Fighting fire with fire

Posted: July 30, 2015 - 3:46pm

As surprising as this fact may be, heart attack and stroke cause more than half of all line-of-duty firefighter deaths. To counter this trend, fire departments nationally — including Pantex and Y‑12 fire departments — have adopted occupational fitness programs.

The percentage of firefighter line-of-duty deaths caused by cardiac arrest or stroke topped 50 percent for more than a decade, hitting 63 percent in 2010. Adoption of health and fitness programs aims to prevent these deaths while building healthier, stronger firefighters.

Y-12 Fire Chief Scott Vowell said the Fit for Duty program is designed to enhance firefighters’ health and proficiency and was modeled after the Pantex program. Neither department has ever recorded a line-of-duty death.

“We want to make sure we’re doing everything we can to protect them,” Vowell said. “Even though the number of fires is going down nationwide, the high number of cardiac arrests is a hazard we have to address.”

The National Fire Protection Association issues recommendations regarding occupational health and fitness. Vowell said the Y-12 program incorporates the NFPA standards, as does the Pantex program.
Pantex Fire Department Assistant Chief of Operations Shannon Lanier said while the recommendations are obviously important, even more vital reasons are behind the programs.

“We can quote NFPA all day long, but the bottom line is we owe this to the people who depend upon us — those we work with, those we work for and those we hope to spend many years in retirement with,” Lanier said.

Pantex adopted an official fitness program two decades ago after the International Association of Fire Fighters and the International Association of Fire Chiefs established the Wellness-Fitness Initiative. Labor and management then agreed to include it in the 2002 bargaining agreement, helping everyone get on board, he said.

“When the line-of-duty deaths attributed to health and fitness issues were about half of the annual mortality numbers, I think everyone agreed that the fire service needed to put as much emphasis on maintaining their personnel as was given to maintaining trucks and stations,” Lanier said.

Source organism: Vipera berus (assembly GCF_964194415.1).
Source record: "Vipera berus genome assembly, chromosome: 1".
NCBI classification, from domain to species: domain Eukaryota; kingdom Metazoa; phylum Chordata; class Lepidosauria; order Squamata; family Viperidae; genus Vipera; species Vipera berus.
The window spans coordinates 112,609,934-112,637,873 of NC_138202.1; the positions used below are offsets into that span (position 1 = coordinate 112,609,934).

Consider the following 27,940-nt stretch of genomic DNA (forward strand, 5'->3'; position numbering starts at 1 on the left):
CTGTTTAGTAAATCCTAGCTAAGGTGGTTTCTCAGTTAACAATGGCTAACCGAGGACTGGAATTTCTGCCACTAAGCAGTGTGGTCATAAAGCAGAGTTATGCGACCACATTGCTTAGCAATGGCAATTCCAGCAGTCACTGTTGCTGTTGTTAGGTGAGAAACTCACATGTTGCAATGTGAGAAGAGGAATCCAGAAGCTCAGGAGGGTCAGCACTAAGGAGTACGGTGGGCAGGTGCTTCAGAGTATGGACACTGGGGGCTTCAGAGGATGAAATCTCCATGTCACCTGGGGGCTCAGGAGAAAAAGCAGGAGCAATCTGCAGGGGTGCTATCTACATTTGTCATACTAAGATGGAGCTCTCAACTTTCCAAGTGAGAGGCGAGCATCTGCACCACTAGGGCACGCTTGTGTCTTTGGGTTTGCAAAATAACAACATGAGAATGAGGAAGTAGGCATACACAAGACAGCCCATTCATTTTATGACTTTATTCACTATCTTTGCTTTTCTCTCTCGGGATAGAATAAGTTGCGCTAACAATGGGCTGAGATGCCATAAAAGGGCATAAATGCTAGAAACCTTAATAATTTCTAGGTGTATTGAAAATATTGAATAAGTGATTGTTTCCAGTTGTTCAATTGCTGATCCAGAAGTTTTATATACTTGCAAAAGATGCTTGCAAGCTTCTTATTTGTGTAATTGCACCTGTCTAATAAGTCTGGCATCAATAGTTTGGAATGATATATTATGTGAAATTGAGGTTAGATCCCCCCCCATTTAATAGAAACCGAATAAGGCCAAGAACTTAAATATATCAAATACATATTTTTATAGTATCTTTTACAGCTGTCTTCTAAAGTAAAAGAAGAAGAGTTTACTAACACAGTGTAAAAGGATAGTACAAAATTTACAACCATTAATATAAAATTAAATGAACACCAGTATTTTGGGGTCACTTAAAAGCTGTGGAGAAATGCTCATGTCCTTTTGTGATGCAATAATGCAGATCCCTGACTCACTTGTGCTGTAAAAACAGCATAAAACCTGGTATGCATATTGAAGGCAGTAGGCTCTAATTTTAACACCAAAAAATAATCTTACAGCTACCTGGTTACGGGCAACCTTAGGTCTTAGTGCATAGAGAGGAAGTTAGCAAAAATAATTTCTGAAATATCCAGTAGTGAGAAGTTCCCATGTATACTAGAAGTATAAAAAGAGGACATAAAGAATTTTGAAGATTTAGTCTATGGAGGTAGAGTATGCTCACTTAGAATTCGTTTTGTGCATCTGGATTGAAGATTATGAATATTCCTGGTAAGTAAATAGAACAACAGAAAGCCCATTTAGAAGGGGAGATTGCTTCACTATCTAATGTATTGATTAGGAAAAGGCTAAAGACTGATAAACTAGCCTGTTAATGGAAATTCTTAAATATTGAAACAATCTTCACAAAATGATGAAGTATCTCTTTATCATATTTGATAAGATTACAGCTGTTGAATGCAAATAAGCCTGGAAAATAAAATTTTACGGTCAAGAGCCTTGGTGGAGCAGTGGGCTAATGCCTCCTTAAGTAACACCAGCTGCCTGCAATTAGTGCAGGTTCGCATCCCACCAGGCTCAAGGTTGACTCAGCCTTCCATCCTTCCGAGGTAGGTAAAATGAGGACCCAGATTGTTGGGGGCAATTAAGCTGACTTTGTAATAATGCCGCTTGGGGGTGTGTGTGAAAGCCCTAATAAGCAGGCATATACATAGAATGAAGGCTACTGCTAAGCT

Under Y-12’s model, firefighters undergo an annual medical exam and a health risk assessment. Within 90 days, they must complete the six-station fit-for-duty course in seven minutes or less. They carry a 40-pound hose up three flights of stairs wearing full gear (45–50 pounds) and then pull a hose attached to a rope up three stories and lower it back down.

Another station entails using a sledge hammer to move a Keiser sled, an 80–100 pound block, to simulate using a forceable entry tool. Next, the firefighter has to pull 100 feet of water-charged hose for 100 feet. The “further you go, the heavier it gets,” Vowell said. Finally, the 100-foot “dummy drag” replicates rescuing a 165-pound victim.

Y-12 Fire Department Capt. John Fife said the program gives the firefighters a good measure of their fitness.

“One of the good things is it gives the guys an idea of where they are physically, their strong areas and their weak areas,” he said. “It shows you where you need to improve.”

When firefighters have difficulty, LiveWise staff members develop rehabilitation programs to help them succeed, Headrick said. The LiveWise program helped one firefighter decrease his time by two minutes. Firefighters are given the time and the equipment to train physically at work, at one of the site’s LIFE fitness centers or on equipment at the fire station, Vowell said.

Fitness programs, such as those at Pantex and Y-12, not only prepare firefighters for their work on the job, but also improve their health and well-being for their lives off the job.